Setting: The WHO-recommended strategy of tuberculosis control (DOTS strategy) has been shown to be effective in reducing tuberculosis incidence in a variety of countries/ settings. Little evidence exists on the implementation, and effectiveness of DOTS in a transitional, post-war setting. Objective: To describe the process of establishing a National Tuberculosis Control Program (NTP) and implementing DOTS throughout Kosovo, and the outcomes achieved by this international collaboration in a post-war transitional setting during 1999-2005. Methods: In 1999, as part of the re-organization of health services, a DOTS-based NTP was established and operationalized through a collaboration of several international partners in Kosovo. Five key steps supported these activities. Results: Kosovo has reached the World Health Assembly targets, having achieved 75% case detection rate (sputum smear-positive cases) and 93% treatment success rate. During 2000-2005, new smear-positive tuberculosis case notifications decreased by 44.5% (median annual decrease for all cases: 7.6%). Conclusions: Kosovo's success story is a collaborative tale, each partner involved playing a unique role in supporting NTP activities. The Kosovo example provides yet another setting in which DOTS implementation has resulted in successful patient outcomes. The international TB control community would be well-served by formal guidelines for implementing DOTS and the new STOP TB Strategy in these settings.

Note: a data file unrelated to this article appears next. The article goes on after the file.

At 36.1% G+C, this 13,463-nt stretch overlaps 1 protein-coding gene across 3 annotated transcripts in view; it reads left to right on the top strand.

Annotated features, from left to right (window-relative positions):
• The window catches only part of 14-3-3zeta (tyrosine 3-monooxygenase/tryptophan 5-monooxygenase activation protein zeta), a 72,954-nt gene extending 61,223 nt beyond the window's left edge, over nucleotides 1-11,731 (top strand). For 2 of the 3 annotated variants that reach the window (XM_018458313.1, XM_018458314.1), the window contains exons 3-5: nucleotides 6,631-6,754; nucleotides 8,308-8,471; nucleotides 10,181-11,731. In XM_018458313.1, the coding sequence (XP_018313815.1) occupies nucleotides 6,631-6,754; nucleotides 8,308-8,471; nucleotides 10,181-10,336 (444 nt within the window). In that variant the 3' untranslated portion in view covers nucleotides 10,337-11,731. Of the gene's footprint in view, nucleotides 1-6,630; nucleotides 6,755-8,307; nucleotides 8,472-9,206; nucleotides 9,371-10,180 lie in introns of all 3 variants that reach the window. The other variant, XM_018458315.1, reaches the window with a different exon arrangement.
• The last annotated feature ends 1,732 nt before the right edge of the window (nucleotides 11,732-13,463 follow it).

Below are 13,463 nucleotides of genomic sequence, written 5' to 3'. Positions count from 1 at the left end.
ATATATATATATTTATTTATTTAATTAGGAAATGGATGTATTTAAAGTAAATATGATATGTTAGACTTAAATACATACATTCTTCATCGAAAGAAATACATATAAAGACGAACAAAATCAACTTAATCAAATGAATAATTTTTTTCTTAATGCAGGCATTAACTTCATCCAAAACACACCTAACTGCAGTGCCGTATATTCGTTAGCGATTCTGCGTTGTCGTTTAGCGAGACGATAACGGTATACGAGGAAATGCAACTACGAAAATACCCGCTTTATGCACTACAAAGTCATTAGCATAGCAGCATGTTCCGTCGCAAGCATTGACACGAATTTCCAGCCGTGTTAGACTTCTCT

- Stop TB strategy
- TB control
ASJC Scopus subject areas
- Pulmonary and Respiratory Medicine